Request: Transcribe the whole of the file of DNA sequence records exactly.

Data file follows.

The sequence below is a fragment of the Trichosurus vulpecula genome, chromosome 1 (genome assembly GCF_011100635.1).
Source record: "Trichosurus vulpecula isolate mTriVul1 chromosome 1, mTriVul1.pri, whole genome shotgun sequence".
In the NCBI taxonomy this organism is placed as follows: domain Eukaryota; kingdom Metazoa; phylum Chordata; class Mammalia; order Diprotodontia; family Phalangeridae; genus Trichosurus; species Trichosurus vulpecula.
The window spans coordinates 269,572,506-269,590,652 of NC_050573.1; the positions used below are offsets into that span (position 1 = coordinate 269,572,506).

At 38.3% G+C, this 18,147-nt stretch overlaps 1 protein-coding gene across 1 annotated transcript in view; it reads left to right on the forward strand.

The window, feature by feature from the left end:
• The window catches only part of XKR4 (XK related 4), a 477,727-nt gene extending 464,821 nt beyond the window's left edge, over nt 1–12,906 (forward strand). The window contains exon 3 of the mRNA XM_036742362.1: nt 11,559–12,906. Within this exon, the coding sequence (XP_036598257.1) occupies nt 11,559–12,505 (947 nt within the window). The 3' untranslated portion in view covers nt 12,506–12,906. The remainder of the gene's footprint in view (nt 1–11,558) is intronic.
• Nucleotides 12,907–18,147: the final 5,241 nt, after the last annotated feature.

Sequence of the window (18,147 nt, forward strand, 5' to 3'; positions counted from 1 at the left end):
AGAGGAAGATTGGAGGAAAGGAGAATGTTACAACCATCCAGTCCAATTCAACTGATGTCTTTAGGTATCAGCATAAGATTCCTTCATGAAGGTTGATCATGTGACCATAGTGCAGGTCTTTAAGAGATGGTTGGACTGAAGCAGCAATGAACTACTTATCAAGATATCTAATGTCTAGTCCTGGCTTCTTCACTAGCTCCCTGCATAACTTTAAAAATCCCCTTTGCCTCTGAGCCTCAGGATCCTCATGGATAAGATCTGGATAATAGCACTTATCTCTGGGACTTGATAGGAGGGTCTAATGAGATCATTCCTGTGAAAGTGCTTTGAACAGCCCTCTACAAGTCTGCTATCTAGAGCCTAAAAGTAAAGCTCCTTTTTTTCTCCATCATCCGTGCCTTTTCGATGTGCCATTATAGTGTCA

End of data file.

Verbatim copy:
The sequence below is a fragment of the Trichosurus vulpecula genome, chromosome 1 (genome assembly GCF_011100635.1).
Source record: "Trichosurus vulpecula isolate mTriVul1 chromosome 1, mTriVul1.pri, whole genome shotgun sequence".
In the NCBI taxonomy this organism is placed as follows: domain Eukaryota; kingdom Metazoa; phylum Chordata; class Mammalia; order Diprotodontia; family Phalangeridae; genus Trichosurus; species Trichosurus vulpecula.
The window spans coordinates 269,572,506-269,590,652 of NC_050573.1; the positions used below are offsets into that span (position 1 = coordinate 269,572,506).

At 38.3% G+C, this 18,147-nt stretch overlaps 1 protein-coding gene across 1 annotated transcript in view; it reads left to right on the forward strand.

The window, feature by feature from the left end:
• The window catches only part of XKR4 (XK related 4), a 477,727-nt gene extending 464,821 nt beyond the window's left edge, over nt 1–12,906 (forward strand). The window contains exon 3 of the mRNA XM_036742362.1: nt 11,559–12,906. Within this exon, the coding sequence (XP_036598257.1) occupies nt 11,559–12,505 (947 nt within the window). The 3' untranslated portion in view covers nt 12,506–12,906. The remainder of the gene's footprint in view (nt 1–11,558) is intronic.
• Nucleotides 12,907–18,147: the final 5,241 nt, after the last annotated feature.

Sequence of the window (18,147 nt, forward strand, 5' to 3'; positions counted from 1 at the left end):
AGAGGAAGATTGGAGGAAAGGAGAATGTTACAACCATCCAGTCCAATTCAACTGATGTCTTTAGGTATCAGCATAAGATTCCTTCATGAAGGTTGATCATGTGACCATAGTGCAGGTCTTTAAGAGATGGTTGGACTGAAGCAGCAATGAACTACTTATCAAGATATCTAATGTCTAGTCCTGGCTTCTTCACTAGCTCCCTGCATAACTTTAAAAATCCCCTTTGCCTCTGAGCCTCAGGATCCTCATGGATAAGATCTGGATAATAGCACTTATCTCTGGGACTTGATAGGAGGGTCTAATGAGATCATTCCTGTGAAAGTGCTTTGAACAGCCCTCTACAAGTCTGCTATCTAGAGCCTAAAAGTAAAGCTCCTTTTTTTCTCCATCATCCGTGCCTTTTCGATGTGCCATTATAGTGTCA